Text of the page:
It's a "Moneyball" market for tech stocks right now.
That's how Michael Robinson - our resident tech expert and the editor of the Radical Technology Profits advisory service - launched into our private briefing earlier this month.
Needless to say, I was intrigued.
"Moneyball," for those of you who aren't familiar with the term, was the name Oakland A's GM Billy Beane gave to his sabermetric-based efforts to rebuild a contending baseball team - without the benefit of a contending-baseball-team budget.
Beane's experience was captured in the Michael Lewis best-seller "Moneyball." And the book was made into a 2011 movie of the same name that starred Brad Pitt.
As the story goes, Beane realized that the overall "market" he had to work within had been badly distorted by big-spending teams like the New York Yankees (the team had just snarfed his All Star first baseman, Jason Giambi, with a seven-year deal worth $120 million).
To remain competitive, Beane knew he needed to change his thinking. Instead of looking for sluggers with gaudy homerun and RBI numbers, he set his sights on players with high on-base percentages.
In other words, Beane figured his team would score just as often - and probably more - by going after higher-percentage walks, singles and doubles than they would playing for the proverbial "big inning" ... and hoping for the grand-slam homer.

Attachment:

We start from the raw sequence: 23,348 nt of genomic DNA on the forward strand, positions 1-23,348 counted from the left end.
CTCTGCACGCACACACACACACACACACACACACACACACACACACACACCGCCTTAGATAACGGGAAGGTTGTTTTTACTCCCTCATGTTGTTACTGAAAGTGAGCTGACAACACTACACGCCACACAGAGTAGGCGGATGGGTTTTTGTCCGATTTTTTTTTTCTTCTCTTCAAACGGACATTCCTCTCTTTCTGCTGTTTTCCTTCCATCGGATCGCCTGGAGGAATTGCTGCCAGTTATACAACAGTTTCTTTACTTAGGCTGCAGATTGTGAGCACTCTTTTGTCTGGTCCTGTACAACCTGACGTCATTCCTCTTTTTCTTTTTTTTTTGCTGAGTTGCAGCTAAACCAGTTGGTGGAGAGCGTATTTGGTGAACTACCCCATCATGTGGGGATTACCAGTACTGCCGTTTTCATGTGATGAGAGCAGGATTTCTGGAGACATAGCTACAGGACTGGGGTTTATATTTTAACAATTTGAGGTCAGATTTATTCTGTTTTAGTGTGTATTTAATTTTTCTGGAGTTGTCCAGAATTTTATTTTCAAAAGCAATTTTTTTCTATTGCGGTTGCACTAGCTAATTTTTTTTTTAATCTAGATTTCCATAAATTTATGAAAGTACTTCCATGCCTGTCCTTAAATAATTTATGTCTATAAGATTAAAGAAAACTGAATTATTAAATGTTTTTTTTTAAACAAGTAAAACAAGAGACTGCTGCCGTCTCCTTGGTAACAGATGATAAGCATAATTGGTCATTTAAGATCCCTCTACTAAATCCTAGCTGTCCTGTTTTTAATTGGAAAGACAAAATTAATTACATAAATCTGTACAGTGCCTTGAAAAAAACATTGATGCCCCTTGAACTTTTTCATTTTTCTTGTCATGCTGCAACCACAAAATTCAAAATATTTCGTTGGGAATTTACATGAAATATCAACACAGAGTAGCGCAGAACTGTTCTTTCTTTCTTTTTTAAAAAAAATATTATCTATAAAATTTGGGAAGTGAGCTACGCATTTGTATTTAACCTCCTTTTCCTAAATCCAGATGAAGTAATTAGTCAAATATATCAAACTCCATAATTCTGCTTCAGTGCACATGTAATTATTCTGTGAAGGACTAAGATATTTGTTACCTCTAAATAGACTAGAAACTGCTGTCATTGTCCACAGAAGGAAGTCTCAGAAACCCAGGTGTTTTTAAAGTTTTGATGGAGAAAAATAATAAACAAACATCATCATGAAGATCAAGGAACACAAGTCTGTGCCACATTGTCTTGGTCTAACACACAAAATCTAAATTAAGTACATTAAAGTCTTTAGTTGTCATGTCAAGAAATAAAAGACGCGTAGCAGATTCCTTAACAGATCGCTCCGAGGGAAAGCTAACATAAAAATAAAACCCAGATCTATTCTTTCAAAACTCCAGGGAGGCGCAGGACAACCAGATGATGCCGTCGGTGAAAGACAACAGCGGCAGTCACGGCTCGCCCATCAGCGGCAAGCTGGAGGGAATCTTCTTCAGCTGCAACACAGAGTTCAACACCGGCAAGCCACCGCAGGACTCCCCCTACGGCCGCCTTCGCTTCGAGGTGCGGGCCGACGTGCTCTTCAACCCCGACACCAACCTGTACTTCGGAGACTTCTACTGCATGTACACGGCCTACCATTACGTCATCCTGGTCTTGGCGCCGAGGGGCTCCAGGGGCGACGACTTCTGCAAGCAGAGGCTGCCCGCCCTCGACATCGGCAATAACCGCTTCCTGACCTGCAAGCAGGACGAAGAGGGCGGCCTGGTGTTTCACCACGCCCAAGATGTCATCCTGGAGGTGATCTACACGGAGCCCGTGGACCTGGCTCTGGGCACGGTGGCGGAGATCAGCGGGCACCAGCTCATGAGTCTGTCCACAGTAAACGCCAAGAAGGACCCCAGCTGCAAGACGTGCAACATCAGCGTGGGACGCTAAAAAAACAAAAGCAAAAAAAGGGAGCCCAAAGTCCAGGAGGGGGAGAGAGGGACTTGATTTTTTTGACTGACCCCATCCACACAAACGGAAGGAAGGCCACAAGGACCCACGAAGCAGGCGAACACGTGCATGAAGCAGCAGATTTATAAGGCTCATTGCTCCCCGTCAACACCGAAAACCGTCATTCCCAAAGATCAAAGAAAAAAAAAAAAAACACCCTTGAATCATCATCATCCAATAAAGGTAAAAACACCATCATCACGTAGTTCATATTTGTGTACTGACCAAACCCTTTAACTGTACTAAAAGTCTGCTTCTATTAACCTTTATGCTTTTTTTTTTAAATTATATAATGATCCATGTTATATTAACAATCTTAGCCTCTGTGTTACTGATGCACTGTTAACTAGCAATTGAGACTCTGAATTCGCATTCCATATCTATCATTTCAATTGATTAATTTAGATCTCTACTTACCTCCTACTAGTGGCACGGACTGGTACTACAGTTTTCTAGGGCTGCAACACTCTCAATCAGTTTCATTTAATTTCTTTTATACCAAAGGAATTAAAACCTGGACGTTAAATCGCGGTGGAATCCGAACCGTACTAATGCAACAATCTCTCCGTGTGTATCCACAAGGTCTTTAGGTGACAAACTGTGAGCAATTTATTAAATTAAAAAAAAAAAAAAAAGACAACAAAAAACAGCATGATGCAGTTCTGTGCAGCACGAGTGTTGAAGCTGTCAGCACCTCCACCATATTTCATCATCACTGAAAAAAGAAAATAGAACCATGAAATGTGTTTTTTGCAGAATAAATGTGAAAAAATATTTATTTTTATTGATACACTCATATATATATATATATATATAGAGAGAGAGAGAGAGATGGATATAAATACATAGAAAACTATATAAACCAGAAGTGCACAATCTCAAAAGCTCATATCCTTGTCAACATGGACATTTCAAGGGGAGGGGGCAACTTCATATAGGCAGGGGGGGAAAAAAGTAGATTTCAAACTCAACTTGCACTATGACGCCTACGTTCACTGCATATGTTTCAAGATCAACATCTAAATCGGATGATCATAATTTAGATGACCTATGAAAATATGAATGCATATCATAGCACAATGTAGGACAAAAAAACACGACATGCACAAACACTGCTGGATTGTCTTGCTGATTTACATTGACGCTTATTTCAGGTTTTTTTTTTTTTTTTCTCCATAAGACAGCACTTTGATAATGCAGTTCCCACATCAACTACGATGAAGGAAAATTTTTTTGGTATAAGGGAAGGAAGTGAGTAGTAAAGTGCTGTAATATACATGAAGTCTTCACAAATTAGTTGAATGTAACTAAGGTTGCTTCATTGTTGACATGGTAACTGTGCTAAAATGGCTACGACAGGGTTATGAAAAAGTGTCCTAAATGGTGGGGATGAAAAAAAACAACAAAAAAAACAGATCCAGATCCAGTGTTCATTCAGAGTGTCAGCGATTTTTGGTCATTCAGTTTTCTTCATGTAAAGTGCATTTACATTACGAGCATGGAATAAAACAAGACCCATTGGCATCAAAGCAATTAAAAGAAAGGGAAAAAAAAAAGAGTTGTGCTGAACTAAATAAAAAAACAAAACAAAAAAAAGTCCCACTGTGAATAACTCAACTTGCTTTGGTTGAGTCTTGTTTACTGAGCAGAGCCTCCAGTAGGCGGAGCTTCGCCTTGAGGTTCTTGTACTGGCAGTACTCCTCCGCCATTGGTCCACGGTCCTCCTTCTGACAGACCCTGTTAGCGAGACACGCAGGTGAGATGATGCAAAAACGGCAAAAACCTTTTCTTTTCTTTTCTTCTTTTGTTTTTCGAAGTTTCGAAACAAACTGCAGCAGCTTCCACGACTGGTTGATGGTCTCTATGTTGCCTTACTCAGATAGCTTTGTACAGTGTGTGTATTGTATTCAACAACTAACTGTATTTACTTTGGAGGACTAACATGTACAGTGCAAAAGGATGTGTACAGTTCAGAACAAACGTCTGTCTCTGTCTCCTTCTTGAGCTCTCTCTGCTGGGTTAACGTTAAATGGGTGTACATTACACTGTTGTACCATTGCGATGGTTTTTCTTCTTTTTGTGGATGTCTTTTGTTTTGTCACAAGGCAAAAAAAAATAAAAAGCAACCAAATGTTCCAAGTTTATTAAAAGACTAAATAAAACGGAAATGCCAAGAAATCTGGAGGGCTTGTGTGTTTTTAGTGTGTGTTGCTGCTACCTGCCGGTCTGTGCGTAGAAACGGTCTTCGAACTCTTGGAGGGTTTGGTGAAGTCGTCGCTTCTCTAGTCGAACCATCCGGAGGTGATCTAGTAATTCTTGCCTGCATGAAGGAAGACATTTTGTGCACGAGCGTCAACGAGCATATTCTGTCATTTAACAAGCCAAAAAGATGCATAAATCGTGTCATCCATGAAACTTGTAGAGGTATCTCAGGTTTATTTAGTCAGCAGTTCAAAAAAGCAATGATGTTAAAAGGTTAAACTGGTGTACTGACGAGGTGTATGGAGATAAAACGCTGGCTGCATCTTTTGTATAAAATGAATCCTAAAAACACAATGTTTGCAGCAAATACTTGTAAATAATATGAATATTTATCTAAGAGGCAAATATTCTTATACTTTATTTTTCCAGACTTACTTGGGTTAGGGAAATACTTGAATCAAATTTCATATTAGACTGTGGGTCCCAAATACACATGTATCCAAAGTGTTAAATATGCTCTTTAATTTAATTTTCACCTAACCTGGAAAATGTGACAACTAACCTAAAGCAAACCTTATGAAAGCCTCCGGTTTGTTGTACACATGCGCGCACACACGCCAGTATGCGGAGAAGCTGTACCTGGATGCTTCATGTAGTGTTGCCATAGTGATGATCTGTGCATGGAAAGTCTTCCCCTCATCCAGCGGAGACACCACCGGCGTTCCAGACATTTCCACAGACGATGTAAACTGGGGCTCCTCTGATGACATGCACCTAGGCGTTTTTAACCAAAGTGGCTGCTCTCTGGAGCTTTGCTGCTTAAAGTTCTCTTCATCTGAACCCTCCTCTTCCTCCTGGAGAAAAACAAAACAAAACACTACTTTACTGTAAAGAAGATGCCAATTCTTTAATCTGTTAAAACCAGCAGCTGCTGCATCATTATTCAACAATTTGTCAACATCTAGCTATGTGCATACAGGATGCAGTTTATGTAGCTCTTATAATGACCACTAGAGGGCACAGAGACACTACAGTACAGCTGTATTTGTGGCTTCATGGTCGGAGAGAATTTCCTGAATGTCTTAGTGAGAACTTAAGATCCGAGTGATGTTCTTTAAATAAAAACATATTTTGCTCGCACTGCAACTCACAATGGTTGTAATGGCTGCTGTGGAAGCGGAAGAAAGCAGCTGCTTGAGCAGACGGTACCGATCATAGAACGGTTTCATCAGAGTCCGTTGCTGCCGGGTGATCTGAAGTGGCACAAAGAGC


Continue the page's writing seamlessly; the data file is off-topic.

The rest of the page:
Michael's "Moneyball" analogy is pretty clever. He understands that the stock market is distorted just like the baseball market, albeit by different factors.
Settling for Singles and Doubles
With the stock market, those distortions are caused by abnormally low interest rates (the "real" rate of return here in the U.S. market is negative), as well as never-before-seen levels of global government debt. Those distortions have imbued investors with a hair-trigger mindset.
"Bill, what I'm seeing is that this has become very much a "Moneyball' market - particularly for tech stocks," Michael told me during our chat. "I can't tell you how many times that I've seen this of late: Stocks with great charts can crash in a single day, while stocks with lousy charts will run way up in that same short timeframe."
Against this backdrop, Michael says that investors need to think like Oakland's Beane.
Don't hold out for the grand-slam returns. Settle for singles and doubles. If you reap a big gain in an abbreviated holding period, don't get greedy: Give serious thought to taking the any gift that the market has just given you by cashing out some or all of that profit.
"When you're in a situation when you have a 20% or 25% return - especially when that profit comes in a very short time period - make sure you lock in some of all of that profit by taking money off the table," Michael explained. "Just remember: With the way the market is behaving right now, those profits can disappear in no time at all."
Private Briefing subscribers saw this happen with Web.com Group Inc. (Nasdaq: WWWW), which Michael recommended the company back on June 5 at $15.68 a share. In the next 30 days, it ran up as high as $19.72 - for a 26% return - before selling off and trading 10% below the recommendation price in late July.
The market has suddenly recognized Web.com's innate value: The stock has rallied and is now 14% above where Michael recommended it.